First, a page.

Clinton and Kaine are being greeted by cheers from a boisterous Miami crowd in the crucial battleground state of Florida. Their appearance comes just days before the Democratic National Convention begins in Philadelphia.


11:15 a.m.

More than 19,000 emails from Democratic party officials have been leaked in advance of Hillary Clinton’s nomination next week at the Philadelphia convention.

The emails detail the acrimonious split between the Democratic National Committee and Clinton’s former primary rival, Sen. Bernie Sanders.

Emails posted by Wikileaks on its document disclosure website show DNC officials scoffing at the Sanders campaign — and, in one instance, questioning his commitment to his Jewish religion.

Some emails show DNC and White House officials mulling whether to invite guests with controversial backgrounds to party events.

Wikileaks’ posting of the emails didn’t disclose the identity of who provided the private material. But those knowledgeable about the breach said last month that Russian hackers penetrated DNC computers.

DNC and Sanders campaign officials weren’t immediately available for comment.


11 a.m.

National preference polls may give Hillary Clinton an edge over Donald Trump, and the electoral map may favor her. And sizable numbers of Democrats say they’re behind Clinton.

But many Democrats say they’re more motivated by a desire to keep Trump out of the White House than by her vision for the country’s future or by her bid to become the first woman to serve as president.

Democrats and independent voters in the Philadelphia suburbs — a crucial area in a competitive state — are expressing mixed feelings about Clinton in the days leading up to next week’s Democratic convention in their hometown.


10:50 a.m.

The streets are freshly swept, the hotel rooms are pristine, the party invitations have gone out and extra police patrols are assigned.

Philadelphia is ready for the Democratic National Convention.

But tougher to clean up and shine is the state’s political image. It’s been tarnished by recent political corruption cases that have implicated many Democrats across the state.

A Republican consultant says these cases send a message about the overwhelmingly Democratic city — and could provide grist for Donald Trump and his fellow Republicans as the general election draws near.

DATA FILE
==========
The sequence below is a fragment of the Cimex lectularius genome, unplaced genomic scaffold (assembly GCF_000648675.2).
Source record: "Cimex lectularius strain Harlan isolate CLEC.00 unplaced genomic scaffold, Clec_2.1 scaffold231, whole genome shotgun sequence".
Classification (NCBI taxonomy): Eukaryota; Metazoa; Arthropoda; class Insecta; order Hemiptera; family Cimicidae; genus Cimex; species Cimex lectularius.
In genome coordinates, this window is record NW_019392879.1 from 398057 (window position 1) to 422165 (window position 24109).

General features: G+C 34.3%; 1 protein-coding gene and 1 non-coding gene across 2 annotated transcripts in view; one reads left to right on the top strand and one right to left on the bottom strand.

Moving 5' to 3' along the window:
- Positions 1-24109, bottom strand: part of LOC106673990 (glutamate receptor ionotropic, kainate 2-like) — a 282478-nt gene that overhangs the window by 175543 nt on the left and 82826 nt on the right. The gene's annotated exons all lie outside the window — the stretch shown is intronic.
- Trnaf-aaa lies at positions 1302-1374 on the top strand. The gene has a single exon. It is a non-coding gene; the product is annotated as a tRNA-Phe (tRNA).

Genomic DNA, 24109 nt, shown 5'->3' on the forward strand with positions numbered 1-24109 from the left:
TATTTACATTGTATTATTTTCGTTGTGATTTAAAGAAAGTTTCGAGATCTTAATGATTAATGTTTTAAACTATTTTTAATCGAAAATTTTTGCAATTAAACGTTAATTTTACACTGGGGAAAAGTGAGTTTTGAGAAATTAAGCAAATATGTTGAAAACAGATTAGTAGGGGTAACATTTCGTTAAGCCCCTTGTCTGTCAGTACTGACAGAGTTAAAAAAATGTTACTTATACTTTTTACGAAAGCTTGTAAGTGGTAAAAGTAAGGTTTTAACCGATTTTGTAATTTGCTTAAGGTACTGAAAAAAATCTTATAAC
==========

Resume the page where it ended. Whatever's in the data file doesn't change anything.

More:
10:45 a.m.

Hillary Clinton and running mate Tim Kaine are closely aligned on many issues.

But Kaine’s cautious, left-leaning political profile has been blurred at times by his ties to energy industry interests and his personal qualms over abortion.

Kaine has navigated the rough-and-tumble of Virginia’s electoral landscape with few ethics missteps. But minor controversies have flared over his acceptance of paid travel and gifts.

He and Clinton share support for a number of issues, from a no-fly zone in the air over Syria to gun control, education, health care and a tax overhaul.

Clinton opposes offshore drilling. Kaine has sponsored legislation to open Virginia’s coast to drilling.

Kaine opposes abortion, but says “the right role for government is to let women make their own decisions.”


9 a.m.

Hillary Clinton has made her pick and now it’s time to team up with running mate Tim Kaine for the Democratic ticket’s first public event.

They’ll be at Florida International University in Miami later Saturday.

Florida is a vitally important state in the 2016 race.

The bilingual Kaine may prove to be a valuable asset in Spanish-language media as the campaign appeals to Hispanic-Americans turned off by Republican Donald Trump’s harsh rhetoric about immigrants.

Kaine — a Virginia senator and former governor — got the nod from Clinton in a telephone call Friday evening — days before the party convention begins in Philadelphia.

His selection completes the lineup for the general election. Clinton and Kaine will face Trump and his vice presidential choice, Indiana Gov. Mike Pence.